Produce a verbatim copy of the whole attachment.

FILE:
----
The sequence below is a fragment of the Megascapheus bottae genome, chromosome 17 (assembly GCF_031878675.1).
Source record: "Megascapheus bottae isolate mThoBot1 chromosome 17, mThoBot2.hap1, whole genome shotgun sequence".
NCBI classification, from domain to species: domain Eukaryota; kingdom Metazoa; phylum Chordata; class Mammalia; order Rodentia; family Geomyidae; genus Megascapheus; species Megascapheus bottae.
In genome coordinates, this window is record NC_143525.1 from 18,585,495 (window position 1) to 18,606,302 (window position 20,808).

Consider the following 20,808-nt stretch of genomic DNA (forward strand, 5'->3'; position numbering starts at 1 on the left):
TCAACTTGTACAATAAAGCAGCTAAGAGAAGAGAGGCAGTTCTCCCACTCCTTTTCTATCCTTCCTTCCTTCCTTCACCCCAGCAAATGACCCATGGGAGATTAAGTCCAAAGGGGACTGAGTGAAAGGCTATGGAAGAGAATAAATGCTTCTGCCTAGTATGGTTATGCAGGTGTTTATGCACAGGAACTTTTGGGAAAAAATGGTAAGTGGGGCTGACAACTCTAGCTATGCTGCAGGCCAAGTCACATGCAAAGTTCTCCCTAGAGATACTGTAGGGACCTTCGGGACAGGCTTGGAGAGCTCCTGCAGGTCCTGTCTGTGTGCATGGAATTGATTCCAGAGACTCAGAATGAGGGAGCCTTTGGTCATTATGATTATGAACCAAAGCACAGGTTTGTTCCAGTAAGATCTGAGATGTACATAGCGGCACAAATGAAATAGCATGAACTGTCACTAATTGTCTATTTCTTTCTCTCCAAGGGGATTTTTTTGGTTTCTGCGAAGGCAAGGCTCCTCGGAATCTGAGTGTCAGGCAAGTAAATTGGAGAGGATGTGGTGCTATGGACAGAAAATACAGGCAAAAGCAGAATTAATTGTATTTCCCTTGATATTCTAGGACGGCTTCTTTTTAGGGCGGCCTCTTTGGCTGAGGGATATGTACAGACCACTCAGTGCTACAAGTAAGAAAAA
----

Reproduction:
The sequence below is a fragment of the Megascapheus bottae genome, chromosome 17 (assembly GCF_031878675.1).
Source record: "Megascapheus bottae isolate mThoBot1 chromosome 17, mThoBot2.hap1, whole genome shotgun sequence".
NCBI classification, from domain to species: domain Eukaryota; kingdom Metazoa; phylum Chordata; class Mammalia; order Rodentia; family Geomyidae; genus Megascapheus; species Megascapheus bottae.
In genome coordinates, this window is record NC_143525.1 from 18,585,495 (window position 1) to 18,606,302 (window position 20,808).

Consider the following 20,808-nt stretch of genomic DNA (forward strand, 5'->3'; position numbering starts at 1 on the left):
TCAACTTGTACAATAAAGCAGCTAAGAGAAGAGAGGCAGTTCTCCCACTCCTTTTCTATCCTTCCTTCCTTCCTTCACCCCAGCAAATGACCCATGGGAGATTAAGTCCAAAGGGGACTGAGTGAAAGGCTATGGAAGAGAATAAATGCTTCTGCCTAGTATGGTTATGCAGGTGTTTATGCACAGGAACTTTTGGGAAAAAATGGTAAGTGGGGCTGACAACTCTAGCTATGCTGCAGGCCAAGTCACATGCAAAGTTCTCCCTAGAGATACTGTAGGGACCTTCGGGACAGGCTTGGAGAGCTCCTGCAGGTCCTGTCTGTGTGCATGGAATTGATTCCAGAGACTCAGAATGAGGGAGCCTTTGGTCATTATGATTATGAACCAAAGCACAGGTTTGTTCCAGTAAGATCTGAGATGTACATAGCGGCACAAATGAAATAGCATGAACTGTCACTAATTGTCTATTTCTTTCTCTCCAAGGGGATTTTTTTGGTTTCTGCGAAGGCAAGGCTCCTCGGAATCTGAGTGTCAGGCAAGTAAATTGGAGAGGATGTGGTGCTATGGACAGAAAATACAGGCAAAAGCAGAATTAATTGTATTTCCCTTGATATTCTAGGACGGCTTCTTTTTAGGGCGGCCTCTTTGGCTGAGGGATATGTACAGACCACTCAGTGCTACAAGTAAGAAAAA